San Francisco-based photographer McNair Evans is literally on the move, working on an ongoing project he calls In Search of Great Men in which he travels by Amtrak, capturing fleeting landscapes out the window and fellow passengers inside. He weaves together images with words, collecting stories from the passengers—tales of their past, hopes for their future, a few of which he shares here. We recently asked him more about the project.
Tell us about In Search of Great Men.
“This project is about long-distance Amtrak travel and combines photography with first-person, passenger-written travelogues. America’s rail infrastructure fundamentally shaped our nation geographically, economically, and politically. Trains hallmark our national identity. As federal fiscal conservatism rises in response to our national deficit, Congress seriously questions the future and cross-country passenger rail risks completely disappearing altogether. This project reveals the state of our nation’s passenger rail system and those utilizing the service at a time when the viability of this system faces questions at all levels.”
How do you go about making the work?
“I travel by 15-day rail passes to make pictures with passing scenery and fellow passengers. Landscape interaction at 78 mph is instantaneous and fleeting, exploring photography’s inherent relationship with the past and the unattainable. The train interior provides a stage consistent in color and design, and through which diverse characters continuously rotate. With each passenger, I ask them to write about why they are traveling, where they are coming from and where they hope to go. Each story reflects contemporary American culture through the state of our national rail system and the passenger’s own experiences.”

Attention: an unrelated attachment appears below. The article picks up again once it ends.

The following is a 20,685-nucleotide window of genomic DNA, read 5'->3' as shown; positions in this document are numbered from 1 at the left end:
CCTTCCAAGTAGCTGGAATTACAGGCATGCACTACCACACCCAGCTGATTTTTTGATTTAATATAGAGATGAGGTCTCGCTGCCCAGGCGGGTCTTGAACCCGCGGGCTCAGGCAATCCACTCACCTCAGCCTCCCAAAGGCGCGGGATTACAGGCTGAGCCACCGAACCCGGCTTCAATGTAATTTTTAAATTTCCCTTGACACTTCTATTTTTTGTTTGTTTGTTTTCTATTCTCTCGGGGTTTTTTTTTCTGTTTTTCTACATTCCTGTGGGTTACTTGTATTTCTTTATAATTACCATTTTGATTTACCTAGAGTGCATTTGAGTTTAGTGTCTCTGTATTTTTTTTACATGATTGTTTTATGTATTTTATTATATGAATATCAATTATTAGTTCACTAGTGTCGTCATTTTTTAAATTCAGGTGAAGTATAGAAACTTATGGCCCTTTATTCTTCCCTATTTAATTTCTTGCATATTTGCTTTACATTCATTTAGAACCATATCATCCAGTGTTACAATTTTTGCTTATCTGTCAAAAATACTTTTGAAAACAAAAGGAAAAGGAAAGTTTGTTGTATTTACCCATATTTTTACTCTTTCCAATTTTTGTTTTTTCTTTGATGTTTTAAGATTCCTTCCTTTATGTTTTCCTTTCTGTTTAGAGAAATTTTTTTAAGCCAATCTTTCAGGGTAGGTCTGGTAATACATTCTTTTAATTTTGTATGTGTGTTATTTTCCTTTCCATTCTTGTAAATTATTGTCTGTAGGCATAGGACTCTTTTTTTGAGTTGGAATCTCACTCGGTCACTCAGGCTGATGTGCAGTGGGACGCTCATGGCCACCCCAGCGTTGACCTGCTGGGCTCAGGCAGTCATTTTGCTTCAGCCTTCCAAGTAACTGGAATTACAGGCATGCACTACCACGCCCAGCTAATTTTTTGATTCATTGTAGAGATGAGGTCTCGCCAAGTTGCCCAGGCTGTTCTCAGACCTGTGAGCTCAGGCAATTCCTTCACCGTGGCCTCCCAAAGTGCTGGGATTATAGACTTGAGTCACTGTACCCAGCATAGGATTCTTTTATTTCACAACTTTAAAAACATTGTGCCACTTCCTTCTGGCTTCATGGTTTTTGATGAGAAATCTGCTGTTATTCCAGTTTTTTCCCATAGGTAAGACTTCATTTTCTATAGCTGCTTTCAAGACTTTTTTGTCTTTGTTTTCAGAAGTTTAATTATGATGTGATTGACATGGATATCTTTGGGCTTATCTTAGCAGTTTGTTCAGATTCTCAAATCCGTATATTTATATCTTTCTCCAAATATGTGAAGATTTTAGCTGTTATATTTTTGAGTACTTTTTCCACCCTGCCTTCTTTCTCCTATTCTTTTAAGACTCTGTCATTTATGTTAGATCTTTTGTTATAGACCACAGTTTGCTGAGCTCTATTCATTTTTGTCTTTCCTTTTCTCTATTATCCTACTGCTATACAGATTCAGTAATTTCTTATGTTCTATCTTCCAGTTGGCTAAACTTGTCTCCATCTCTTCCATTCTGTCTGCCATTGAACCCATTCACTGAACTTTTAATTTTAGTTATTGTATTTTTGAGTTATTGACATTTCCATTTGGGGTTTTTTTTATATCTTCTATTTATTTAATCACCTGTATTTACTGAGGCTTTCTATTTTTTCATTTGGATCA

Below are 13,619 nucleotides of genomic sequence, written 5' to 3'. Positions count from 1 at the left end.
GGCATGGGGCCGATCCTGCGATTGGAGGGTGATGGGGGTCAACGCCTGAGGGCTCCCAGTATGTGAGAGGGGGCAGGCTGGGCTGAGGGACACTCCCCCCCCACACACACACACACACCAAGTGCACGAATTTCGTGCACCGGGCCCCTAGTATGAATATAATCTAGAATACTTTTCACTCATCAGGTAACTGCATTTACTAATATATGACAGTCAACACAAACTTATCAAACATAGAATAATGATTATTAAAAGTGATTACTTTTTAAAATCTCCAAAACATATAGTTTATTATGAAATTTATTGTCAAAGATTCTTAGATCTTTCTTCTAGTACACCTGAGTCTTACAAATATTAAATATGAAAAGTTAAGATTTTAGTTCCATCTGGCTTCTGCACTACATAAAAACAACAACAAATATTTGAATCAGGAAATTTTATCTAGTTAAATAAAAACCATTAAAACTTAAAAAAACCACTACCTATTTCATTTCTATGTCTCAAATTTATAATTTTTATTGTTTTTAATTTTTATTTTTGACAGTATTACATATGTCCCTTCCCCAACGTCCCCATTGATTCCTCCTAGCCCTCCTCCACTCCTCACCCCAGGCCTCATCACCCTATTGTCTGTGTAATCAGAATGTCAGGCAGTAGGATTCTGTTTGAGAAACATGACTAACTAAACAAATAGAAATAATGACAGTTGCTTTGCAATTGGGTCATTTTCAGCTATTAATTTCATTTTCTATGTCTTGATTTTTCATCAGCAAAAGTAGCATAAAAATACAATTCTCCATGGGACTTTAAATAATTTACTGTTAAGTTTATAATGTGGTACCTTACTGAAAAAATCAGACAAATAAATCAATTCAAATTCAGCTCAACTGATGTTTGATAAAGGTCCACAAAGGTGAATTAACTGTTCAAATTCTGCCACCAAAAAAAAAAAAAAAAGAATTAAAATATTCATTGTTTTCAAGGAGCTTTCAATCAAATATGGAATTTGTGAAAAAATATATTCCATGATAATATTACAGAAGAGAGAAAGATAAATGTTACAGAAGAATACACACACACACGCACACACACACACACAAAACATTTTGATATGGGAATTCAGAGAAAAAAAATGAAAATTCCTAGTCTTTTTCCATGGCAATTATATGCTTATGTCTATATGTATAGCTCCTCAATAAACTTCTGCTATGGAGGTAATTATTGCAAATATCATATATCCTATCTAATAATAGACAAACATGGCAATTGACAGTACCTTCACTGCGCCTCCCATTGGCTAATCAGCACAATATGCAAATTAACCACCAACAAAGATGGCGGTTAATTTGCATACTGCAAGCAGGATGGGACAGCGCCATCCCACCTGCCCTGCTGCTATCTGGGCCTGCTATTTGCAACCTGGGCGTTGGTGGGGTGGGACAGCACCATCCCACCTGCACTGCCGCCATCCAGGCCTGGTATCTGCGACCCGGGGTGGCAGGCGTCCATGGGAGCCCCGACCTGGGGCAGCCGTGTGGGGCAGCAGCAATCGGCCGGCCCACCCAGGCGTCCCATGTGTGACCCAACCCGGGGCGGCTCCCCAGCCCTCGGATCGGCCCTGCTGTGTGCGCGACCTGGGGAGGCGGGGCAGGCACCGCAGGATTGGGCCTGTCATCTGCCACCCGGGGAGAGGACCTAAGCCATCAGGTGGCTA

Who do you think travels by train?
“This project is about the search for hope and to find something just out of reach and a bit intangible. It is about the desire for change and the possibility of hope fulfilled. Of course it can be a beautiful way to travel, but for the most part train travel is for folks who are not quite reaching “the American dream.” The stories they tell seem mostly to be about desire that something might happen for them, or they are trying to rectify a situation. It’s amazing that strangers will write so much. It is like they were just bottled up waiting for the moment someone would ask them about what they are thinking about.”
Feature Shoot Contributing Editor Julia Sabot is the Associate Photo Editor at Dwell.
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